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Hits schmits! What do Web Statistics really mean?

by Chris Smith

With web technologies it's very easy to quote and manipulate the statistics to make things sound better or worse than they actually are. There are some grey areas in the terminology used and it's very easy to get lost and not understand precisely what you're being told. Here is a guide to help explain some of the more commonly used terms.

Back in the nineties everyone would talk about hits, how many hits they were getting, hit counts, they'd even have a little hit counter on their home page.

So, what is a hit? A hit means a file that is retrieved from the web server. The key thing to note here is that it's a file, not a page but a file. Therefore, if someone visits a page with 3 image files that's 4 hits, the HTML file plus the 3 image files. A photo gallery page might have 60 thumbnail images in it - that's 61 hits. It's very easy to rack up huge numbers of hits and make it sound like you're getting far more traffic than you are. This is because a lot of people misunderstand hits to mean visits.

A visit, sometimes called a page impression or page view, means one retrieval of a web page from the web server. This term is, at least, what it sounds like. Measuring visits does not take into account the same person visiting multiple times. This is an area to be wary of when paying for advertising on a per thousand impressions or CPM basis. You may get 1,000 impressions, views or visits in a month but it could be only 100 real people who access your page 10 times each. Do not mistake visits for visitors.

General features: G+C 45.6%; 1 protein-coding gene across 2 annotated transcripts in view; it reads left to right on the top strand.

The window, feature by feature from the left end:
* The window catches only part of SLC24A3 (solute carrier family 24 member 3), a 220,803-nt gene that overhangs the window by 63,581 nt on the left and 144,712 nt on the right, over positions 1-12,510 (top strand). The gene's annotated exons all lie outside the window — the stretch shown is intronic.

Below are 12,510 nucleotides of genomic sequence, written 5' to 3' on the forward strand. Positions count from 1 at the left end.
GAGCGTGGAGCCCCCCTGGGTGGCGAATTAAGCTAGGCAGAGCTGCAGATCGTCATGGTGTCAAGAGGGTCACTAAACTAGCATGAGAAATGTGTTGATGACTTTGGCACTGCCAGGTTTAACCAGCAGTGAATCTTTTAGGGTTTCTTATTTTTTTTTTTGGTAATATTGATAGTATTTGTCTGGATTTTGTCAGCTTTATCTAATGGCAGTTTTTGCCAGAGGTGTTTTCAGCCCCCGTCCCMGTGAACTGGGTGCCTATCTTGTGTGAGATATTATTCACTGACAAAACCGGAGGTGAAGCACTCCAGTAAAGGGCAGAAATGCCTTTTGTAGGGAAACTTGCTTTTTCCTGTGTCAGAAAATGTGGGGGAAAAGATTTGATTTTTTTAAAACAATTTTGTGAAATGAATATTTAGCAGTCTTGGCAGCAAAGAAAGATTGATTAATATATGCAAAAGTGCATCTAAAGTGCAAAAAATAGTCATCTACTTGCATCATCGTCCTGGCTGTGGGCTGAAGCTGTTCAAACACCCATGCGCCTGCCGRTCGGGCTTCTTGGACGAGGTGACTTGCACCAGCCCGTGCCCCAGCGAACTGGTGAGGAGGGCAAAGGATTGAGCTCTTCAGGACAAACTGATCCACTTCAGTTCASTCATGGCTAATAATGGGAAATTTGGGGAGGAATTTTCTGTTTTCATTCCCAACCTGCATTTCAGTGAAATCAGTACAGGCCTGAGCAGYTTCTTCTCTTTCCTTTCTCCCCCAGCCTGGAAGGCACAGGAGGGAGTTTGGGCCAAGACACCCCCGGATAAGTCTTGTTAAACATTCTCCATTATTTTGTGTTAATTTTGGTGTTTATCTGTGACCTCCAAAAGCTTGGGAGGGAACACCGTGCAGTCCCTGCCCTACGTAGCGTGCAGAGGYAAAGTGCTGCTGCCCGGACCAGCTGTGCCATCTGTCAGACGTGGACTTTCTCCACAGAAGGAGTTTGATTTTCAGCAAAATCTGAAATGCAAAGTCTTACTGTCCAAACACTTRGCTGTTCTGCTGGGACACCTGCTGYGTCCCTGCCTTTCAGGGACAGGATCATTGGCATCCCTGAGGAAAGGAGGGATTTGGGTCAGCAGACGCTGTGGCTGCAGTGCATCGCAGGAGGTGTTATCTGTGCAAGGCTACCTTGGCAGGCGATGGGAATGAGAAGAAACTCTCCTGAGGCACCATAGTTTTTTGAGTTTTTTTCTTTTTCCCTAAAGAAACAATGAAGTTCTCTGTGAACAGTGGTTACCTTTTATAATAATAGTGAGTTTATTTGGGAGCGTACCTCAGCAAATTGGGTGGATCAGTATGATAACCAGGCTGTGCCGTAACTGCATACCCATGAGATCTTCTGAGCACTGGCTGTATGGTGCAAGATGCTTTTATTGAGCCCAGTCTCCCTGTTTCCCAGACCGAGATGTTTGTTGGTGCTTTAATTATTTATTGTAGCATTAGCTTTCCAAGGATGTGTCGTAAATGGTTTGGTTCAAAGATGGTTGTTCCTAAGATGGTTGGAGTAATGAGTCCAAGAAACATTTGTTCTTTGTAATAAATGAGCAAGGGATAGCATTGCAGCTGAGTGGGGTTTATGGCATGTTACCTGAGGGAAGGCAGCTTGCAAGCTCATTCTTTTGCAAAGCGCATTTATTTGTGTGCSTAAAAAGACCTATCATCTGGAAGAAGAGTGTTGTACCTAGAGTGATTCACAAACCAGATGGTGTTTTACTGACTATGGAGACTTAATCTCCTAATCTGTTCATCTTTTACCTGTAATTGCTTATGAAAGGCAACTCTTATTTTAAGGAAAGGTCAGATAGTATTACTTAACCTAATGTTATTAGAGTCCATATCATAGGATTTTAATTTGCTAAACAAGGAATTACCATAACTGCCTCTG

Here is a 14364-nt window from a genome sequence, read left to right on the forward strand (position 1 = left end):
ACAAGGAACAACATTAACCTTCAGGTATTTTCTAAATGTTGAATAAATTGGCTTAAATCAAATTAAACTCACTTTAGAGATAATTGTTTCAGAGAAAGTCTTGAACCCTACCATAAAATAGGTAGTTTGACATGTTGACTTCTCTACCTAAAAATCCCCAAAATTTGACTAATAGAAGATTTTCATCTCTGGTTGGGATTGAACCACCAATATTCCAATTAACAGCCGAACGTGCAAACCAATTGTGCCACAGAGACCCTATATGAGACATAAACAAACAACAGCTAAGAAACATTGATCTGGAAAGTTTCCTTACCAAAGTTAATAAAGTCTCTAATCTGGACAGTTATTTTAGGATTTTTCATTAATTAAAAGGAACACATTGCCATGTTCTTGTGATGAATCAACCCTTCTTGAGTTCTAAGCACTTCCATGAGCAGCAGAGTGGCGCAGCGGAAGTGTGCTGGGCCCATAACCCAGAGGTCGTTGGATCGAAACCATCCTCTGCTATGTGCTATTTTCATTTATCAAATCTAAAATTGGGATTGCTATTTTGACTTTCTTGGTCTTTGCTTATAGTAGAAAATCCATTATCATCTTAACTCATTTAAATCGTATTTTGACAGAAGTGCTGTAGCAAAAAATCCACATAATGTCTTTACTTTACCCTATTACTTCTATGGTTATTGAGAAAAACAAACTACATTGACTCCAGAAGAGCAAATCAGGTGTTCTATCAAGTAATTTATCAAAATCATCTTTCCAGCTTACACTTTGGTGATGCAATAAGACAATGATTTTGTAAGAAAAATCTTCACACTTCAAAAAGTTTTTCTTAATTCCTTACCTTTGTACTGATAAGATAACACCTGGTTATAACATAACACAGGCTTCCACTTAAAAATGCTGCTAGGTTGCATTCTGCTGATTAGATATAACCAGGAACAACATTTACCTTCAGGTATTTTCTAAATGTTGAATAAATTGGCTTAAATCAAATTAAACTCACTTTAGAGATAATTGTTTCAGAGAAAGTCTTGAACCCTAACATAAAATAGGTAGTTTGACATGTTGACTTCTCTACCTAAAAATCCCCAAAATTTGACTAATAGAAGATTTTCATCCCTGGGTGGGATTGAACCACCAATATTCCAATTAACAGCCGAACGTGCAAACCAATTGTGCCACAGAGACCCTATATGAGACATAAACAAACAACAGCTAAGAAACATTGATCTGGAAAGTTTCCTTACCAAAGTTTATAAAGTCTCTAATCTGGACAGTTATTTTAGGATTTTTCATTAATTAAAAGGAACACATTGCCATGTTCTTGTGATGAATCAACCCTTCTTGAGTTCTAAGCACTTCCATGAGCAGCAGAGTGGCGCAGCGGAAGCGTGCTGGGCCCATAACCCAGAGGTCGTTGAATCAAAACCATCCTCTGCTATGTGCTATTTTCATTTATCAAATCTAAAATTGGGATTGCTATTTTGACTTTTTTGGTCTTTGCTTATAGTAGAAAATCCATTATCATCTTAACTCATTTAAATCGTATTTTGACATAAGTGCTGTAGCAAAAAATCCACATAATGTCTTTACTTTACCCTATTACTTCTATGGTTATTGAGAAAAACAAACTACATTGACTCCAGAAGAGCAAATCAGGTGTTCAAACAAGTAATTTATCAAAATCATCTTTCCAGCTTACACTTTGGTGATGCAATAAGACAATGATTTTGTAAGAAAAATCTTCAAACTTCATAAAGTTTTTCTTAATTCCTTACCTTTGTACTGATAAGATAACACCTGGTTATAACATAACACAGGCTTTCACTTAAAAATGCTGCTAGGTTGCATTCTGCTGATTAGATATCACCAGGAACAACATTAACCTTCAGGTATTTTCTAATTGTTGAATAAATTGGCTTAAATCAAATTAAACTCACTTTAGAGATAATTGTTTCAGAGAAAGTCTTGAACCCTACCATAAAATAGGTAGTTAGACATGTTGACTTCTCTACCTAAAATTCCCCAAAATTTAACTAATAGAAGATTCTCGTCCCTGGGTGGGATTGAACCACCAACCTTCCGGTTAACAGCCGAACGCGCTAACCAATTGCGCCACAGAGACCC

"88.2% of statistics are made up on the spot." - Vic Reeves
A visitor is a real person, most of the time. As well as people your site may be visited by search engine spiders or robots performing information retrieval tasks. These will all count so you need to be aware that what you see is not 100% what you get.

Another term that is used is unique visits and unique visitors. The idea behind labelling them unique is that they are not counted twice. It works either by using cookies or logging IP addresses or often both. It's not perfect as I can visit the same web page from work and home in the same day and be double counted but it's as close as can be realistically expected. The danger with the term unique is that it can have different parameters. Some people use the term unique to mean that the visitor is only counted once for the duration being discussed, e.g. per calendar month. Others use the term unique to mean that each visitor is only counted once in every 24 hour period within the duration. So, if I visit your web page every day in June you could get 1 unique visitor or 30. Quite a difference.

Before buying a website, domain name, advertising space or anything else where stats are quoted at you, be sure to nail down exactly what you're talking about.

On the flip side, when trying to sell advertising space, a good solution to overcome any misunderstandings is to use Google Analytics on your website. This presents visitor data under clear headings in a way which many webmasters or website owners will understand.